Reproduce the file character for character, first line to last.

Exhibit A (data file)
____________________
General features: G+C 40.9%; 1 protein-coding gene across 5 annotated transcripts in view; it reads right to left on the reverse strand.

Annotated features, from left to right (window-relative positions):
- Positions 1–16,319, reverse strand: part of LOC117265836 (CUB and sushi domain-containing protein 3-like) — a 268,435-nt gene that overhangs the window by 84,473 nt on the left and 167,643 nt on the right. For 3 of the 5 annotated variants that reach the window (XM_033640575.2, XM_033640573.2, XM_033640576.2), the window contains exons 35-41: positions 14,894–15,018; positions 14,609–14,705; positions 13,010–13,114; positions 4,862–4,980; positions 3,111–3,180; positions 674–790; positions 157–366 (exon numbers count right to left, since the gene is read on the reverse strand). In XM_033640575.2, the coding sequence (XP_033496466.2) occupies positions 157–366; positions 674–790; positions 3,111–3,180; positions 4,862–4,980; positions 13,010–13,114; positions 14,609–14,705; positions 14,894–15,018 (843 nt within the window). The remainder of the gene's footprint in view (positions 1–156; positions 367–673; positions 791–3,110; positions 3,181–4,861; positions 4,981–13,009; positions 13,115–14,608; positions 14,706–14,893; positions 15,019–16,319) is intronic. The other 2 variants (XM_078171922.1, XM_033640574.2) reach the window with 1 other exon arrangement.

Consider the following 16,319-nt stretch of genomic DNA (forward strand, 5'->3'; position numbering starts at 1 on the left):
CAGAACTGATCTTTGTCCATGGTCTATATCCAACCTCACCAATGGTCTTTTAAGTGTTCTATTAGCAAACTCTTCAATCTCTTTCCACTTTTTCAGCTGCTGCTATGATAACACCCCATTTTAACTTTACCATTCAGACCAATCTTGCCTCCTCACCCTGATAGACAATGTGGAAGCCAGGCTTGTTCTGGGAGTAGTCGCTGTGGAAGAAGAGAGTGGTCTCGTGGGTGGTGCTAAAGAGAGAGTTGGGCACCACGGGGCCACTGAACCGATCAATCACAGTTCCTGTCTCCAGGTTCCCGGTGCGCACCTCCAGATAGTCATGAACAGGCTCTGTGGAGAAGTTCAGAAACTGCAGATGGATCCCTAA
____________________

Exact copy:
General features: G+C 40.9%; 1 protein-coding gene across 5 annotated transcripts in view; it reads right to left on the reverse strand.

Annotated features, from left to right (window-relative positions):
- Positions 1–16,319, reverse strand: part of LOC117265836 (CUB and sushi domain-containing protein 3-like) — a 268,435-nt gene that overhangs the window by 84,473 nt on the left and 167,643 nt on the right. For 3 of the 5 annotated variants that reach the window (XM_033640575.2, XM_033640573.2, XM_033640576.2), the window contains exons 35-41: positions 14,894–15,018; positions 14,609–14,705; positions 13,010–13,114; positions 4,862–4,980; positions 3,111–3,180; positions 674–790; positions 157–366 (exon numbers count right to left, since the gene is read on the reverse strand). In XM_033640575.2, the coding sequence (XP_033496466.2) occupies positions 157–366; positions 674–790; positions 3,111–3,180; positions 4,862–4,980; positions 13,010–13,114; positions 14,609–14,705; positions 14,894–15,018 (843 nt within the window). The remainder of the gene's footprint in view (positions 1–156; positions 367–673; positions 791–3,110; positions 3,181–4,861; positions 4,981–13,009; positions 13,115–14,608; positions 14,706–14,893; positions 15,019–16,319) is intronic. The other 2 variants (XM_078171922.1, XM_033640574.2) reach the window with 1 other exon arrangement.

Consider the following 16,319-nt stretch of genomic DNA (forward strand, 5'->3'; position numbering starts at 1 on the left):
CAGAACTGATCTTTGTCCATGGTCTATATCCAACCTCACCAATGGTCTTTTAAGTGTTCTATTAGCAAACTCTTCAATCTCTTTCCACTTTTTCAGCTGCTGCTATGATAACACCCCATTTTAACTTTACCATTCAGACCAATCTTGCCTCCTCACCCTGATAGACAATGTGGAAGCCAGGCTTGTTCTGGGAGTAGTCGCTGTGGAAGAAGAGAGTGGTCTCGTGGGTGGTGCTAAAGAGAGAGTTGGGCACCACGGGGCCACTGAACCGATCAATCACAGTTCCTGTCTCCAGGTTCCCGGTGCGCACCTCCAGATAGTCATGAACAGGCTCTGTGGAGAAGTTCAGAAACTGCAGATGGATCCCTAA